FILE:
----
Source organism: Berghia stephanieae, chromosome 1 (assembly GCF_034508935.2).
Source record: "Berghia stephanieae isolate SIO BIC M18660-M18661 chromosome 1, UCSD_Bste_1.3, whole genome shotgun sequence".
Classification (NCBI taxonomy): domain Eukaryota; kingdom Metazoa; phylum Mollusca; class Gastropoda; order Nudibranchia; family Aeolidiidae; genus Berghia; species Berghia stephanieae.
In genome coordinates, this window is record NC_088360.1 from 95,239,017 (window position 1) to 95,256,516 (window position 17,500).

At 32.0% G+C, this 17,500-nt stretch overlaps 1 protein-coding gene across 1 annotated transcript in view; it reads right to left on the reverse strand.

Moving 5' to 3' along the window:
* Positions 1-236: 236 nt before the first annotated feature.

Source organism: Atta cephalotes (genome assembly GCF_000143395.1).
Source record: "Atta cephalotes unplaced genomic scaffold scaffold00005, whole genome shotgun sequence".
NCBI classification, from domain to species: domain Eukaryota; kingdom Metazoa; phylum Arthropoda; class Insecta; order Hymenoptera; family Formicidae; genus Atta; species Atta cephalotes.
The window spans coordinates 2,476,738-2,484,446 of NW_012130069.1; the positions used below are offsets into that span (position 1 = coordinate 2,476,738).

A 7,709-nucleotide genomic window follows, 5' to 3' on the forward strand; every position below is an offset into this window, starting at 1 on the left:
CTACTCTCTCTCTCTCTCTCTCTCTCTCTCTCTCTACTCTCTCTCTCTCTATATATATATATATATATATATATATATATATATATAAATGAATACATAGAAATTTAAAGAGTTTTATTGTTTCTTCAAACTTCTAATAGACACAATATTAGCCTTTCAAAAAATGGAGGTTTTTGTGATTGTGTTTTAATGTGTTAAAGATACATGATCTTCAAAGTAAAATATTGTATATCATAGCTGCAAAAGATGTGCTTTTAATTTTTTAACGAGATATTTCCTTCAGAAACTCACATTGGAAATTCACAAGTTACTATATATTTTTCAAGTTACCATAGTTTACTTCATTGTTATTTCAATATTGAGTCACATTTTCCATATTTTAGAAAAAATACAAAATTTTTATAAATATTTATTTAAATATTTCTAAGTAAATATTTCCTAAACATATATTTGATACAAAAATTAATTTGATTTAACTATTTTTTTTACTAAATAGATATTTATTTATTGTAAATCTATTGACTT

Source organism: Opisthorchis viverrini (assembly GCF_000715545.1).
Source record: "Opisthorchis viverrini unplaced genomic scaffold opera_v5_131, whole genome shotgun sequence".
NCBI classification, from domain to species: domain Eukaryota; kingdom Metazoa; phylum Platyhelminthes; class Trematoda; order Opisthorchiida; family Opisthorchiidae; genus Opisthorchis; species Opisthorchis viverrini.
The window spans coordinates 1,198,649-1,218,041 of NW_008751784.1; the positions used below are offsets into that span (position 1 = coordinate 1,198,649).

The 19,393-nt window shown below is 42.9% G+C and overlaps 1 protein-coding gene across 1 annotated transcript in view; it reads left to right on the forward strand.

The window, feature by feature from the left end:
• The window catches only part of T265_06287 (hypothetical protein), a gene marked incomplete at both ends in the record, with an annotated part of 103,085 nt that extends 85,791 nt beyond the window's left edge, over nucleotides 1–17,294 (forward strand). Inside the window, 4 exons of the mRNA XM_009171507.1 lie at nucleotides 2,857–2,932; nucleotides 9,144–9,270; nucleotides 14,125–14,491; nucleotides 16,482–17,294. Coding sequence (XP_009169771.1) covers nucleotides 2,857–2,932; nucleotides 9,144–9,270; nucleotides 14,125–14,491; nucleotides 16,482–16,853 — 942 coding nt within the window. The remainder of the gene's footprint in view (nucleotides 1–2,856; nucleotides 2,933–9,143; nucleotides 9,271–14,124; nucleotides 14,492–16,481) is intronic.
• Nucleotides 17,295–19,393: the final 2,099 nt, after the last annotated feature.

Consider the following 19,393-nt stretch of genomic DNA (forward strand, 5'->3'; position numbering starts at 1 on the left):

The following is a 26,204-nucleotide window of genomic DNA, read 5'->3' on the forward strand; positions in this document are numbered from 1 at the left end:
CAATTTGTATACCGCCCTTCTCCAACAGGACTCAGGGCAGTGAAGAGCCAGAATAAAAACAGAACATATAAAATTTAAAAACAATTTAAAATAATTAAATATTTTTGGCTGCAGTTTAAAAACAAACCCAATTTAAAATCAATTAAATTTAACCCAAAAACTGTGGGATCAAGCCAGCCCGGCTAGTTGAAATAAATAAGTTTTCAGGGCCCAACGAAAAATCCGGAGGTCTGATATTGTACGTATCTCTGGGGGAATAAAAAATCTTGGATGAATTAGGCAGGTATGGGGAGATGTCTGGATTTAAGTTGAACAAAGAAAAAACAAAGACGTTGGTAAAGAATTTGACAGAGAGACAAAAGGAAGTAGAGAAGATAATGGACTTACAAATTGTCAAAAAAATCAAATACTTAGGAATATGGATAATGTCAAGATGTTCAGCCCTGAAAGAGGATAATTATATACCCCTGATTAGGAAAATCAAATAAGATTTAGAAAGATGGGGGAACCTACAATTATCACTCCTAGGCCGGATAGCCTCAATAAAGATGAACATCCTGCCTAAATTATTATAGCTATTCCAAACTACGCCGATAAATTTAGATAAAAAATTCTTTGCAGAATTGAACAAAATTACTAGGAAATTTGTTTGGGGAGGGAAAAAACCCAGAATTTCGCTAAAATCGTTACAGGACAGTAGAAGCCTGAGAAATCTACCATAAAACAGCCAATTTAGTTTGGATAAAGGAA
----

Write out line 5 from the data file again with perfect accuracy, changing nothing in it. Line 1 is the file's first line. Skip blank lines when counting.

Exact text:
At 32.0% G+C, this 17,500-nt stretch overlaps 1 protein-coding gene across 1 annotated transcript in view; it reads right to left on the reverse strand.